Doubt in Thermal Expansion.

  • Thread starter Puneeth423
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  • #1
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Consider a rod of length 'l'. When heated, its temperature got increased by 't'.
Increase in its length = l[itex]\alpha[/itex]t.
total length be (l1) = l + l[itex]\alpha[/itex]t.
Again the rod is heated and the temperature further got increased by 't'.
Total length be l2.
l2 can be calculated in two ways,
l2 = l1 + l1[itex]\alpha[/itex] t......(a)
0r l2 = l + l[itex]\alpha[/itex](2t)........(b)
Equating (a) and (b).
l1 + l1[itex]\alpha[/itex] t = l+l[itex]\alpha[/itex](2t)
{l + l[itex]\alpha[/itex]t} + {l + l[itex]\alpha[/itex]t}{[itex]\alpha[/itex] t}
= l+l[itex]\alpha[/itex](2t).
Solving above equation we get l([itex]\alpha[/itex]t)2 = 0.
Where am i going wrong?
 
Last edited:

Answers and Replies

  • #2
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Your equation b is wrong.
 
  • #3
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Your equation b is wrong.
What is wrong?
Initial length of rod is 'l' and total rise in temperature is '2t'.
l2 = l + l[itex]\alpha[/itex](2t).

Its perfect.
 
  • #4
haruspex
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The coefficient of expansion varies with temperature. For most substances and practical temperature ranges the variation is small, as is the quadratic term in your calculations.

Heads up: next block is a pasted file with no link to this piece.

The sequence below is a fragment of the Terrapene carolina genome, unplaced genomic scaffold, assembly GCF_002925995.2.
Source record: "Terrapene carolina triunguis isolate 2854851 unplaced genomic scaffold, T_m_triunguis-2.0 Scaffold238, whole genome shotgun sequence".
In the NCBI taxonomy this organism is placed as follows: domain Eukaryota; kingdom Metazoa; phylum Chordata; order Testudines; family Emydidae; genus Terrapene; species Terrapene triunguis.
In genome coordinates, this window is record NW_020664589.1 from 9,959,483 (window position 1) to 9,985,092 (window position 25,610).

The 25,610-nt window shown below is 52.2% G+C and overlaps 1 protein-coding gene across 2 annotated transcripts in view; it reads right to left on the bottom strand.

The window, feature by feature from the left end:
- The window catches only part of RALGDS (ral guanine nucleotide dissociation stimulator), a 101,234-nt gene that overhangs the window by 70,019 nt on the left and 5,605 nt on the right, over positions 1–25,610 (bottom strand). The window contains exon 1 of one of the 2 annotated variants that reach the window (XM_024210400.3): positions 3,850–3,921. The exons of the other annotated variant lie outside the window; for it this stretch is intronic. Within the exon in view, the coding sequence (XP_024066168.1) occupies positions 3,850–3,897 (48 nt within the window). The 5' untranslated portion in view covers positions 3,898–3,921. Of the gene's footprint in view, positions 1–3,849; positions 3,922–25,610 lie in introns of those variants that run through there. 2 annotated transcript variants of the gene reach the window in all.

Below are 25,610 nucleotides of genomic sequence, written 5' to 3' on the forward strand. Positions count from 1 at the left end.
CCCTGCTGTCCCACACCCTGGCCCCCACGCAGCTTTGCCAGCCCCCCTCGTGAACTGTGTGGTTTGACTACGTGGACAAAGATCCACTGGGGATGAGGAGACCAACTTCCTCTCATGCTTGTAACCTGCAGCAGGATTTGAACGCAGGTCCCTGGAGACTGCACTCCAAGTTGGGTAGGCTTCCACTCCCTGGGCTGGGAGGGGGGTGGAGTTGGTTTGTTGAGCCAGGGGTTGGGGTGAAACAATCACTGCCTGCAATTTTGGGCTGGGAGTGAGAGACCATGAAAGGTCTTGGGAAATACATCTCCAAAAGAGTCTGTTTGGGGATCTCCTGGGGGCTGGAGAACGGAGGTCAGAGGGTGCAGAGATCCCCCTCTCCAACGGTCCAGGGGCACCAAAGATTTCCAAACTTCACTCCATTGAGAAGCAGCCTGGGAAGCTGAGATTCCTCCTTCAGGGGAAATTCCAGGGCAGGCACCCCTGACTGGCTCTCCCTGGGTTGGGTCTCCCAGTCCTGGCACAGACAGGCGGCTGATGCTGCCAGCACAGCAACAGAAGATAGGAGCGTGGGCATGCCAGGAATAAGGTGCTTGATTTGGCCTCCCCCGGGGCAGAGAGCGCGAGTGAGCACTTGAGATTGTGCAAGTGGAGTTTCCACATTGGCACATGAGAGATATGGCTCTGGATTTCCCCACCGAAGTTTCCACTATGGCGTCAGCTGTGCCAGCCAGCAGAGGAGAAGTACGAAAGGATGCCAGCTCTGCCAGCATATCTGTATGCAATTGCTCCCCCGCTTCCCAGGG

• #5
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The coefficient of expansion varies with temperature. For most substances and practical temperature ranges the variation is small, as is the quadratic term in your calculations.
Since, [itex]\alpha[/itex] is small,[itex]\alpha[/itex]2 can be neglected and can be considered zero.
 
  • #6
K^2
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The formula l1 = l + l[itex]\alpha[/itex]t works only for very small t. Correct way to look after sweep over finite temperature range would be as follows.

[tex]l+dl = l + l \alpha dt[/tex]

Where dl is a small change in length, and dt is a small change in temperature. You can rearrange that into a differential equation.

[tex]dl/dt = l \alpha[/tex]

And that's easily solved.

[tex]l_1 = l_0 e^{\alpha t}[/tex]

Now if you substitute this into your formula, it works either way.

[tex]l_2 = l_1 e^{\alpha t} = l_0 e^{\alpha t + \alpha t} = l_0 e^{\alpha 2t}[/tex]
 

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